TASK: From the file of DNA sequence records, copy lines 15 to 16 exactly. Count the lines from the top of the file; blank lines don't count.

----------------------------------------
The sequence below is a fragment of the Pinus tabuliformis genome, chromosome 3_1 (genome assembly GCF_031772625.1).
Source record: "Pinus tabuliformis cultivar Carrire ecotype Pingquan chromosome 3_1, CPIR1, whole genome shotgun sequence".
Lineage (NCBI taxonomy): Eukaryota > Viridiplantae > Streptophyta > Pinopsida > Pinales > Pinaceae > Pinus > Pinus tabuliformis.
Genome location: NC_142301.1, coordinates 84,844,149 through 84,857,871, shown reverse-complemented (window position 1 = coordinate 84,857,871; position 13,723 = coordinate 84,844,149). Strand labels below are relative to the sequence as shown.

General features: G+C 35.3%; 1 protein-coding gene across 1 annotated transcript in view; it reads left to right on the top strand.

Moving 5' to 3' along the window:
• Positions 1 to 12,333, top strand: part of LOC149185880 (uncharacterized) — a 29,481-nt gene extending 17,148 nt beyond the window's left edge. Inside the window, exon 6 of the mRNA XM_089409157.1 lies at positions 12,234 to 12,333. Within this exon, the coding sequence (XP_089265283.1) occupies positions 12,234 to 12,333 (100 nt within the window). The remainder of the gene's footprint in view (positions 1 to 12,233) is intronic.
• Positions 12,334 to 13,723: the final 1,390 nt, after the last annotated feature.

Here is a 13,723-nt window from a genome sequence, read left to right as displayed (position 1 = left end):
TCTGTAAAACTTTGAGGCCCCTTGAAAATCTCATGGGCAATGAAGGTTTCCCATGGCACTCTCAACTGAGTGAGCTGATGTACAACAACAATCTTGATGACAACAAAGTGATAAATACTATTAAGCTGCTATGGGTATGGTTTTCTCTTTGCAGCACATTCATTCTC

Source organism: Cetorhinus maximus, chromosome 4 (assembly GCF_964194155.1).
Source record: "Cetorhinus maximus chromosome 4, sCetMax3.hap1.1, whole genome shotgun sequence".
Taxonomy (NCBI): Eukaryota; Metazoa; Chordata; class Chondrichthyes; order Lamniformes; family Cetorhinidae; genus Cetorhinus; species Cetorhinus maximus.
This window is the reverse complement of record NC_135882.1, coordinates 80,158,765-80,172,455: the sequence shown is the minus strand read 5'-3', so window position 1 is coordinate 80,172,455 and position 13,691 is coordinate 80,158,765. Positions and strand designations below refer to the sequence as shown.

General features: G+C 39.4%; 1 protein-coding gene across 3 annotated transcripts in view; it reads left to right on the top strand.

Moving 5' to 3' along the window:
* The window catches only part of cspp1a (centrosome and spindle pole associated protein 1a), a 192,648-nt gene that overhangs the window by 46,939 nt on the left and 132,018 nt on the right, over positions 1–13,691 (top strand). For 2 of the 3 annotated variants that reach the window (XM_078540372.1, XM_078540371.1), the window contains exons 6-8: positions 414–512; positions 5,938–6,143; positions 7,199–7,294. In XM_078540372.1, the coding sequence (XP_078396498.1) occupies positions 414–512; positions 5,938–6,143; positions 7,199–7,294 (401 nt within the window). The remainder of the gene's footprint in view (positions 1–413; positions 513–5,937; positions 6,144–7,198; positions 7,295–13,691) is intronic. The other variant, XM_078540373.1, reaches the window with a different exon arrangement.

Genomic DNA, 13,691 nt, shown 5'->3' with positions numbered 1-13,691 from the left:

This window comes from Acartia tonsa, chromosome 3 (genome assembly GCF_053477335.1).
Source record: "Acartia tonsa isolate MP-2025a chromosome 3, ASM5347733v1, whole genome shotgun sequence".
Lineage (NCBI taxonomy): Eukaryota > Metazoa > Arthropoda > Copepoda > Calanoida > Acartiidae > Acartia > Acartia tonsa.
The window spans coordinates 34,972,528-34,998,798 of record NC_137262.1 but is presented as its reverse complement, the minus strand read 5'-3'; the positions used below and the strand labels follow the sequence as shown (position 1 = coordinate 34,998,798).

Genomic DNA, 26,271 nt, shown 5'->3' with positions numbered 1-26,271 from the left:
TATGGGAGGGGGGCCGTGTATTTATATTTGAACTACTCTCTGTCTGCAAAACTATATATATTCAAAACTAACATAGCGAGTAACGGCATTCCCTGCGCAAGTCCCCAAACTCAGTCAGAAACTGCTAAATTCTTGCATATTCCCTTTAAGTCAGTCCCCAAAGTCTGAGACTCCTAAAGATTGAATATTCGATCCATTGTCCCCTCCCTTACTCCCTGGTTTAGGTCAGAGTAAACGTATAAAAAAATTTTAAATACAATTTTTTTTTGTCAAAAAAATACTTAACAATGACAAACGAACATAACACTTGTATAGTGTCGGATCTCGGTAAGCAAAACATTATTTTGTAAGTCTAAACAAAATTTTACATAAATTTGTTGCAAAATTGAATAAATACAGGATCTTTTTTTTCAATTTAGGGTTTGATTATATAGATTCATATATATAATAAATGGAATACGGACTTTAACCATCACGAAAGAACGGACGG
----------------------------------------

General features: G+C 39.4%; 1 protein-coding gene across 3 annotated transcripts in view; it reads left to right on the top strand.

Moving 5' to 3' along the window: